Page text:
- Understand the major components of U.S. government spending and sources of government revenues.
- Define the terms budget surplus, budget deficit, balanced budget, and national debt, and discuss their trends over time in the United States.
We begin our analysis of fiscal policy with an examination of government purchases, transfer payments, and taxes in the U.S. economy.
The government-purchases component of aggregate demand includes all purchases by government agencies of goods and services produced by firms, as well as direct production by government agencies themselves. When the federal government buys staples and staplers, the transaction is part of government purchases. The production of educational and research services by public colleges and universities is also counted in the government-purchases component of GDP.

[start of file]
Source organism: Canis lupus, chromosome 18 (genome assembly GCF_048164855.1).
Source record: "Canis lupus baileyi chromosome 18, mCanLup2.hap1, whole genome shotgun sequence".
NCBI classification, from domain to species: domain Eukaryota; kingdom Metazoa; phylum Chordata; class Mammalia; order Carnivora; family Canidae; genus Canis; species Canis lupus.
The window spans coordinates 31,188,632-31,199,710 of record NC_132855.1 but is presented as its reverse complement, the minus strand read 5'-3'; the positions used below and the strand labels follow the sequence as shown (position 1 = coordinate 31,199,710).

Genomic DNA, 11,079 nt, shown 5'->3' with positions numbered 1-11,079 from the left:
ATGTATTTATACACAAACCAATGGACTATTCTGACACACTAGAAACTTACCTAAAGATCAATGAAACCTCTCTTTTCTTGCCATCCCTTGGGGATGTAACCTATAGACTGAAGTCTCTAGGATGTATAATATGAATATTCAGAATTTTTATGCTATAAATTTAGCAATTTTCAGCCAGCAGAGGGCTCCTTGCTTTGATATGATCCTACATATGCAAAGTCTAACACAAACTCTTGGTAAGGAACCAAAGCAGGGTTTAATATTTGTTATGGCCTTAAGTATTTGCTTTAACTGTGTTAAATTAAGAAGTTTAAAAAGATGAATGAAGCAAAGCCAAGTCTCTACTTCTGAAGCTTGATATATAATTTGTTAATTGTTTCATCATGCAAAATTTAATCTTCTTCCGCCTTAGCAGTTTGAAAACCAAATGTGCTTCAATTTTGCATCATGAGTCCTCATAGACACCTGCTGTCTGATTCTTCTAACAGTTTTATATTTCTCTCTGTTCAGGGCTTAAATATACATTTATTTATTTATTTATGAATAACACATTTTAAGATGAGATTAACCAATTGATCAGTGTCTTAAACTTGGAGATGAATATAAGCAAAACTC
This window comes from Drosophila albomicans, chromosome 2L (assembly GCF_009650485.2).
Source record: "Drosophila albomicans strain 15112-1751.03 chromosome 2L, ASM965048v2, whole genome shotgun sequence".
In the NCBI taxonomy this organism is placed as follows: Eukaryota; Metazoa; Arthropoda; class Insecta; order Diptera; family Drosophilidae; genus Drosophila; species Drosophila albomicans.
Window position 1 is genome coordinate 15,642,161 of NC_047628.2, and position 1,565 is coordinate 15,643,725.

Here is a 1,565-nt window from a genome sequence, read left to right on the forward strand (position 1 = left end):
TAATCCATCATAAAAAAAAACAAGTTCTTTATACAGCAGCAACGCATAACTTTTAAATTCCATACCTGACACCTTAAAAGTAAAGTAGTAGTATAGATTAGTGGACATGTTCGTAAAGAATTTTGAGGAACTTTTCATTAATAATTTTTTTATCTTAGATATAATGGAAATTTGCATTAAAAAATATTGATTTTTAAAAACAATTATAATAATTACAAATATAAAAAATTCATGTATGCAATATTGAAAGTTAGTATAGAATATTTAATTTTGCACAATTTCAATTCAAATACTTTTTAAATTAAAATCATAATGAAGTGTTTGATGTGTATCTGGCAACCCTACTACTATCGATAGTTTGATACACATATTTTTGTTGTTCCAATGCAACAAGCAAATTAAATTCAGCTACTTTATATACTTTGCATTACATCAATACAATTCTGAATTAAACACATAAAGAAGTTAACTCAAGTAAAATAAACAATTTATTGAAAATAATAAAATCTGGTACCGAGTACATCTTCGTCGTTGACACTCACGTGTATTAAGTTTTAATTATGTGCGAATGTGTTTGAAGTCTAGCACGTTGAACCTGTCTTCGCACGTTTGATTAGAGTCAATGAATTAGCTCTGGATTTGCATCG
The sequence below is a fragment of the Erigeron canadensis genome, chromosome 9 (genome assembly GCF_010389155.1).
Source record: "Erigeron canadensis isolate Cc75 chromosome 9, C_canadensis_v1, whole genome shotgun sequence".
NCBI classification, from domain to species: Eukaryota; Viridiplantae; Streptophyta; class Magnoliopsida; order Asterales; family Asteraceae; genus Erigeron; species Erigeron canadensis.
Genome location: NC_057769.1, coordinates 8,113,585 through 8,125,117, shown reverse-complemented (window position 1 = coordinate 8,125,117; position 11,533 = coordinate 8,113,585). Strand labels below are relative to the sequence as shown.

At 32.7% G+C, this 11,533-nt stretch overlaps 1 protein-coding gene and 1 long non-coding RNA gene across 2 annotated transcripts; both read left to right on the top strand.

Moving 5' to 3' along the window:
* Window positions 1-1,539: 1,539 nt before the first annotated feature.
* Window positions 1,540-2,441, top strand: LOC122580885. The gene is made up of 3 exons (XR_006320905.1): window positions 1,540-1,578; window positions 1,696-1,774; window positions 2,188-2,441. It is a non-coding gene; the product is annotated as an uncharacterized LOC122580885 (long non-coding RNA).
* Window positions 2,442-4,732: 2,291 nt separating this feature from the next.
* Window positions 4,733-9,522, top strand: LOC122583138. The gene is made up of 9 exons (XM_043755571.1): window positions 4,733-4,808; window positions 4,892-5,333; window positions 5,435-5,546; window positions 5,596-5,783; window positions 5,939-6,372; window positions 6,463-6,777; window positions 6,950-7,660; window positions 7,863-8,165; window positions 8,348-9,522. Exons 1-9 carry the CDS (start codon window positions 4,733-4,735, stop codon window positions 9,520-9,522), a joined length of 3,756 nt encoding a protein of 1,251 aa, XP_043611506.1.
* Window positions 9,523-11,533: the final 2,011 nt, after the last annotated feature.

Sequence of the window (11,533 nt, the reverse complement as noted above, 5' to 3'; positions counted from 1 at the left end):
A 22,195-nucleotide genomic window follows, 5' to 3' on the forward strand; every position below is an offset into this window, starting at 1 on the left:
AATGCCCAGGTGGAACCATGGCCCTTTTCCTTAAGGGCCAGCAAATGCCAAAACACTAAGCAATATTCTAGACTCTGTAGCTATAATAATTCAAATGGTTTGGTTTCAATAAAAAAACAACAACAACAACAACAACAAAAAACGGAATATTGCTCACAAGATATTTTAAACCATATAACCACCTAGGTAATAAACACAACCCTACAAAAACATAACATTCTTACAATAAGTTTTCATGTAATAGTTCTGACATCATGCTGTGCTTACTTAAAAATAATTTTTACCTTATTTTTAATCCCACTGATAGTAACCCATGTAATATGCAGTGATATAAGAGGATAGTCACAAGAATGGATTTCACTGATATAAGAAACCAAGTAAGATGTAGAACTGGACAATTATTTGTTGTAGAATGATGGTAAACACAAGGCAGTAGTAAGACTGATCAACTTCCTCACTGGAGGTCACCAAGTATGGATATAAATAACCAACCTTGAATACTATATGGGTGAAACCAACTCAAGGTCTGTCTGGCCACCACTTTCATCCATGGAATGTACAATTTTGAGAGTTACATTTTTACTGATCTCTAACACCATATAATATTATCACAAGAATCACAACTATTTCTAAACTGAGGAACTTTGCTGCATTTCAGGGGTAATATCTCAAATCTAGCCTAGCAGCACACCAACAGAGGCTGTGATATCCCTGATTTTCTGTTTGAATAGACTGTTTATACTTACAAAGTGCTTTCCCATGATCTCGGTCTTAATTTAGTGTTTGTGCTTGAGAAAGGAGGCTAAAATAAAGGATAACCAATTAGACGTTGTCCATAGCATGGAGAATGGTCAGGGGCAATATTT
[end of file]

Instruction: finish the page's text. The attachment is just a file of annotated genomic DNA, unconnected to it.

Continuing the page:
While government spending has grown over time, government purchases as a share of GDP generally declined from over 20% until the early 1990s to under 18% in 2001. Since then, though, the percentage of government purchases in GDP began to increase back toward 20%, first as military spending picked up and then more recently to over 20% during the 2007-2009 recession.
Figure 27.1 “Federal, State, and Local Purchases Relative to GDP, 1960–2009” shows federal as well as state and local government purchases as a percentage of GDP from 1960 to 2009. Notice the changes that have occurred over this period. In 1960, the federal government accounted for the majority share of total purchases. Since then, however, federal purchases have fallen by almost half relative to GDP, while state and local purchases relative to GDP have risen.
A transfer payment is the provision of aid or money to an individual who is not required to provide anything in exchange. Social Security and welfare benefits are examples of transfer payments. During the 2007-2009 recession, transfers again rose.